Argentine prosecutor calls for international arrest of bishop accused of sex abuse

BUENOS AIRES (Reuters) – An Argentine criminal prosecutor has requested the arrest of a Catholic bishop after officials said he ignored repeated calls and emails about an investigation of sex abuse allegations against him.

The prosecutor in charge of gender violence and sex crimes for Oran, in the northern province of Salta, called for the arrest of Gustavo Zanchetta. The official request would need to be made by an Argentine judge, a spokeswoman for the prosecutor’s office said on Thursday.

Zanchetta, the former bishop of Oran, told Argentine officials that he lived in Vatican City, where he previously held a position in a top financial department, but could not be reached, according to a spokeswoman for the prosecutor’s office.

“He does not answer the phone or the email that he himself gave to be notified,” the spokeswoman told Reuters.

A Vatican spokesman did not immediately respond to a request for comment on Thursday, and Zanchetta could not immediately be reached.

In 2018, three priests made accusations of sexual abuse by Zanchetta to the Vatican’s ambassador in Buenos Aires. Other allegations against him included abuse of power and mismanagement of finances, which they said took place within St. John XXIII seminary, which Zanchetta founded in Oran in 2016.

A Vatican spokesman previously said there were no allegations of sexual abuse against Zanchetta when he took a position in December 2017 in the Vatican department known as APSA, a general accounting and human resources office that also manages the Vatican’s real estate holdings in Italy.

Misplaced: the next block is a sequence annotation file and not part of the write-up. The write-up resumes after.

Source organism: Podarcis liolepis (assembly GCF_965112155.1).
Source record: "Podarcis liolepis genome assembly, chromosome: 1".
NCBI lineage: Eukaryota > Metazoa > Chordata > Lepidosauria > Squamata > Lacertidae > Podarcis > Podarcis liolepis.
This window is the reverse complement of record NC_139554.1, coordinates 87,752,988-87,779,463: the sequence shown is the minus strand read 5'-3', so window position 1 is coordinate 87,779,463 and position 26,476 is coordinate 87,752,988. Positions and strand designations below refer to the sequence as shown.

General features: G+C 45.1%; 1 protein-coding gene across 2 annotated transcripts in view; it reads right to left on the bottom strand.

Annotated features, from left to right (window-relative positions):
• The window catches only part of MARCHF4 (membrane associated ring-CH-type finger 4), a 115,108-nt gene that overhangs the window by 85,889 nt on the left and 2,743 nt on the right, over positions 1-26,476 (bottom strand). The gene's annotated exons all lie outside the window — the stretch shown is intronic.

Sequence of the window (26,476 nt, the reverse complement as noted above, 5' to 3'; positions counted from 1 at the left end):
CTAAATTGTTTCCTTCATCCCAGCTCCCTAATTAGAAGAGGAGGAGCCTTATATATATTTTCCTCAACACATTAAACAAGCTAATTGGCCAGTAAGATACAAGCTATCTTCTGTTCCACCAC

He is no longer working for APSA.

There have been allegations of sexual abuse against at least 100 clerics in Argentina, according to, an abuse tracking group.

Pope Francis, the first Latin American pontiff and the former archbishop of Buenos Aires, has struggled to repair the Church’s image amid damning allegations of sexual abuse by religious officials across the world, including in the United States and Australia.

In neighboring Chile, the Church was engulfed by scandal after a visit by the pope last year that brought to the surface a string of abuse allegations now being investigated by criminal prosecutors.

Reporting by Cassandra Garrison; additional reporting by Philip Pullella in Rome; Editing by Dan Grebler

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